Temasek set to reap windfall from Alibaba IPO

PHOTO: Temasek set to reap windfall from Alibaba IPO

SINGAPORE - Temasek Holdings looks set for a windfall from its stake in Chinese online retail giant Alibaba, which is said to be planning a mega initial public offering (IPO) in the United States.

The Singapore investment firm and three other partners took a stake worth US$1.6 billion in Alibaba in 2011, which valued the company at US$32 billion.

Today, Alibaba is estimated to be worth more than US$75 billion (S$94 billion), which means the value of Temasek's investment has doubled over two years. Some analysts have even put Alibaba's value at up to US$120 billion, according to reports by news agency Reuters.

Even if Temasek does not sell its stake as part of the IPO, it will be sitting on a major paper gain.

Alibaba is expected to offer some US$15 billion worth of shares in its upcoming IPO, one of the most highly anticipated Internet listings since Facebook's US$16 billion offering last year.

The deal is likely to dwarf that of US-based social media network Twitter, which is also working towards going public. US news reports have suggested that Twitter's IPO could raise about US$1.5 billion, a tenth of what Alibaba is seeking.

Temasek invested in Alibaba in September 2011 alongside US private equity firm Silver Lake Partners, Russian investment company Digital Sky Technologies and Chinese investment firm Yunfeng Capital, which was set up by Alibaba founder Jack Ma and Focus Media's Mr David Yu.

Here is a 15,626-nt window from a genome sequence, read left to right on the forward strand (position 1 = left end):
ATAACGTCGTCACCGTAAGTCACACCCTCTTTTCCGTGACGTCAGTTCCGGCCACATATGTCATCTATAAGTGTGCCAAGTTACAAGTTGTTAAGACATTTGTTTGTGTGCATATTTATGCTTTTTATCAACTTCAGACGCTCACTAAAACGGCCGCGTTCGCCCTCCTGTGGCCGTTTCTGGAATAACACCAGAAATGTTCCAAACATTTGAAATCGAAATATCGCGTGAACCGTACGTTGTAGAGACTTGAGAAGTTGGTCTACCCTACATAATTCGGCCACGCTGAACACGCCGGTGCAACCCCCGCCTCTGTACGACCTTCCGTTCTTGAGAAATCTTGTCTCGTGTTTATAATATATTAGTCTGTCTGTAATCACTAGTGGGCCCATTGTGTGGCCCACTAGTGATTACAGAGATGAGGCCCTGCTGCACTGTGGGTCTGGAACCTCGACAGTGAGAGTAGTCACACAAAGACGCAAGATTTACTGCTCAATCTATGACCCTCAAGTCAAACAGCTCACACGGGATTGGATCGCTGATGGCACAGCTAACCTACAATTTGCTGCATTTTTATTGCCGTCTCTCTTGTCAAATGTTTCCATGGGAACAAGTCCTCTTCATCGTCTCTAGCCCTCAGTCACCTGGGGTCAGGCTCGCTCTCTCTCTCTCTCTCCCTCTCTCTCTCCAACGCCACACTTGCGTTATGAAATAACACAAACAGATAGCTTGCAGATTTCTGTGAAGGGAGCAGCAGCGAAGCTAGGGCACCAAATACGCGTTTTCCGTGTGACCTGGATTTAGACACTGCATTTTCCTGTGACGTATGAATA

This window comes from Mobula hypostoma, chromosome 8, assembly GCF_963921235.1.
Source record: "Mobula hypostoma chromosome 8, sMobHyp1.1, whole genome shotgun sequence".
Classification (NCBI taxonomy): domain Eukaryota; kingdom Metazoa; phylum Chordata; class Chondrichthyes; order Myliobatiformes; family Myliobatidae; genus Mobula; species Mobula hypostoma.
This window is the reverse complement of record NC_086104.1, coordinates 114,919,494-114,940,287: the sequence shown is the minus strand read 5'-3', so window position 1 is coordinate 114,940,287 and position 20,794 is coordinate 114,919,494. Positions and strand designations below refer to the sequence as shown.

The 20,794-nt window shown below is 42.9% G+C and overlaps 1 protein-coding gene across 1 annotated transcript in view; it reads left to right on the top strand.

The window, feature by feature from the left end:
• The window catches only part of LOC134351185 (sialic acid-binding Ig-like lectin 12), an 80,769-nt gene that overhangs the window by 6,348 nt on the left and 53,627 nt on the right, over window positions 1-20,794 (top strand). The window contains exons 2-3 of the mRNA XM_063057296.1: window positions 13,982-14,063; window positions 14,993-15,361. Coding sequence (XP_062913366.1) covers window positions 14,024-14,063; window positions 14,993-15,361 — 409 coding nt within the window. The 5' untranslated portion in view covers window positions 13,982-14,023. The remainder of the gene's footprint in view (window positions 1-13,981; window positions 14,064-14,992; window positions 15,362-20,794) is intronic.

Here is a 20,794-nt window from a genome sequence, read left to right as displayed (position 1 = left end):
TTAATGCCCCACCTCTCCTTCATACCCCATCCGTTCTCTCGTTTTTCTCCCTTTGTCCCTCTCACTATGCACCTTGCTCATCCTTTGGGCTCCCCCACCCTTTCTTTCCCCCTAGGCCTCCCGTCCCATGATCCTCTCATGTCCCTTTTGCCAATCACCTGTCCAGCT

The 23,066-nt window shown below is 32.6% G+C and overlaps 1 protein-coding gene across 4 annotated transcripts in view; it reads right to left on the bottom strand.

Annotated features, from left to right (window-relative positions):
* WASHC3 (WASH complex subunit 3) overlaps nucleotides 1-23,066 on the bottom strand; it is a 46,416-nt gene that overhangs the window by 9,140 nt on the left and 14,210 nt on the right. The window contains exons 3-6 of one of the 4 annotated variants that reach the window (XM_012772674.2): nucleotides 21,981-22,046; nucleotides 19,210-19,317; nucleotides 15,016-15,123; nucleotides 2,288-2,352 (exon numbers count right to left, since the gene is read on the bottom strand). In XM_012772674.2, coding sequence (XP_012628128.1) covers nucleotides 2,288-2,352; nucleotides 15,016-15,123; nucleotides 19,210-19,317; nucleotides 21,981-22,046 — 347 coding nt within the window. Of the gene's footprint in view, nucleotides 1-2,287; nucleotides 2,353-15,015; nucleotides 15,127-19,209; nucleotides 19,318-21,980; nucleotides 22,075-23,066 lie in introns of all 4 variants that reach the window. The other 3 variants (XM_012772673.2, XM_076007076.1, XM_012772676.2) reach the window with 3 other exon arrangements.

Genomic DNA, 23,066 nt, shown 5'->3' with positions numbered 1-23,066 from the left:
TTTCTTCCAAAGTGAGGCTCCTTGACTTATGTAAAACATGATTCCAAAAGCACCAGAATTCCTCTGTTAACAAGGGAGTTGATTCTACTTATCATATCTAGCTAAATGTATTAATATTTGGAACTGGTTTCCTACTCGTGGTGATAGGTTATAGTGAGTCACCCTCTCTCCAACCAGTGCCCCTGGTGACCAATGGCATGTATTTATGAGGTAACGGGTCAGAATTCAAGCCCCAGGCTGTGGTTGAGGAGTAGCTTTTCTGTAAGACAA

Silver Lake invested about US$300 million, while Temasek put in about US$300 million to US$400 million, according to a Wall Street Journal report at the time, citing unnamed sources close to the deal.

Alibaba has yet to appoint investment banks to arrange its stock sale, but keen interest has been building on Wall Street, with banks pitching fiercely for a role.

The hype is part excitement over the growth potential of China's Internet space and part testament to the success of Alibaba, which was founded as an online business-to-business marketplace in 1999 by 18 people led by Mr Ma, a former English teacher.

It has since grown into China's largest e-commerce company, with 24,000 employees and 70 offices around the world.

Consumers shop with Alibaba via two sites: Tmall, where shoppers buy products from more than 50,000 merchants, and Taobao Marketplace, where more than 500 million registered users buy and sell with one another.

Tmall and Taobao together rang up one trillion yuan (S$204 billion) in sales last year, more than Amazon's US$61 billion (S$76 billion) and eBay's US$14 billion combined.

Analysts have estimated that Tmall commands 57 per cent of the business-to-consumer market in China, while Taobao accounts for as much as 90 per cent of consumer-to-consumer sales.

Alibaba had initially sought a listing in Hong Kong, but had to change course to the US this week after regulators in the territory refused to approve Alibaba's request that its partners retain control over board nominations after the listing.

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